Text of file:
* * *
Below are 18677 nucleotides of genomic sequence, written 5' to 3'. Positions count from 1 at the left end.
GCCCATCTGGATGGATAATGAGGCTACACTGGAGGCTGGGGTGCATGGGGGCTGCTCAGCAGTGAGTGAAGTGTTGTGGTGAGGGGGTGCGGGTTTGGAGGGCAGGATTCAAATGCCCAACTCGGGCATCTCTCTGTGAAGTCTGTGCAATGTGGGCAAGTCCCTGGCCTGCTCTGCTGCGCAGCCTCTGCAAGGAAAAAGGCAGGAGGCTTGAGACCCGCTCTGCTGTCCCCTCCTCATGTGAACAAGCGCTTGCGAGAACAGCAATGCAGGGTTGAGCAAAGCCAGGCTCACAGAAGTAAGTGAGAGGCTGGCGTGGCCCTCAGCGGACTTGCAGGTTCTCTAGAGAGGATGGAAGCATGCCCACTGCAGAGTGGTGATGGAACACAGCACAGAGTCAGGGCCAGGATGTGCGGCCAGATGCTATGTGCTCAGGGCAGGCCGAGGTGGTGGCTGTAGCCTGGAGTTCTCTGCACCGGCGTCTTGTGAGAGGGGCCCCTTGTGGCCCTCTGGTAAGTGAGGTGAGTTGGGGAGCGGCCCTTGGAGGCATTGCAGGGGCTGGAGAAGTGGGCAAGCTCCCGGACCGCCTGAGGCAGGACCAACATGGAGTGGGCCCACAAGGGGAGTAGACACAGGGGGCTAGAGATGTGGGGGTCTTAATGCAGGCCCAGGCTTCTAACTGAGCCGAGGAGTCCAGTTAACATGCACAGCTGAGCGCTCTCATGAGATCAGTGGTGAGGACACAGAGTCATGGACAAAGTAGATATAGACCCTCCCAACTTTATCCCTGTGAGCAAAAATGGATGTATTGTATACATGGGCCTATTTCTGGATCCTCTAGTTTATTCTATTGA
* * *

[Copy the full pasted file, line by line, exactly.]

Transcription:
Below are 18677 nucleotides of genomic sequence, written 5' to 3'. Positions count from 1 at the left end.
GCCCATCTGGATGGATAATGAGGCTACACTGGAGGCTGGGGTGCATGGGGGCTGCTCAGCAGTGAGTGAAGTGTTGTGGTGAGGGGGTGCGGGTTTGGAGGGCAGGATTCAAATGCCCAACTCGGGCATCTCTCTGTGAAGTCTGTGCAATGTGGGCAAGTCCCTGGCCTGCTCTGCTGCGCAGCCTCTGCAAGGAAAAAGGCAGGAGGCTTGAGACCCGCTCTGCTGTCCCCTCCTCATGTGAACAAGCGCTTGCGAGAACAGCAATGCAGGGTTGAGCAAAGCCAGGCTCACAGAAGTAAGTGAGAGGCTGGCGTGGCCCTCAGCGGACTTGCAGGTTCTCTAGAGAGGATGGAAGCATGCCCACTGCAGAGTGGTGATGGAACACAGCACAGAGTCAGGGCCAGGATGTGCGGCCAGATGCTATGTGCTCAGGGCAGGCCGAGGTGGTGGCTGTAGCCTGGAGTTCTCTGCACCGGCGTCTTGTGAGAGGGGCCCCTTGTGGCCCTCTGGTAAGTGAGGTGAGTTGGGGAGCGGCCCTTGGAGGCATTGCAGGGGCTGGAGAAGTGGGCAAGCTCCCGGACCGCCTGAGGCAGGACCAACATGGAGTGGGCCCACAAGGGGAGTAGACACAGGGGGCTAGAGATGTGGGGGTCTTAATGCAGGCCCAGGCTTCTAACTGAGCCGAGGAGTCCAGTTAACATGCACAGCTGAGCGCTCTCATGAGATCAGTGGTGAGGACACAGAGTCATGGACAAAGTAGATATAGACCCTCCCAACTTTATCCCTGTGAGCAAAAATGGATGTATTGTATACATGGGCCTATTTCTGGATCCTCTAGTTTATTCTATTGA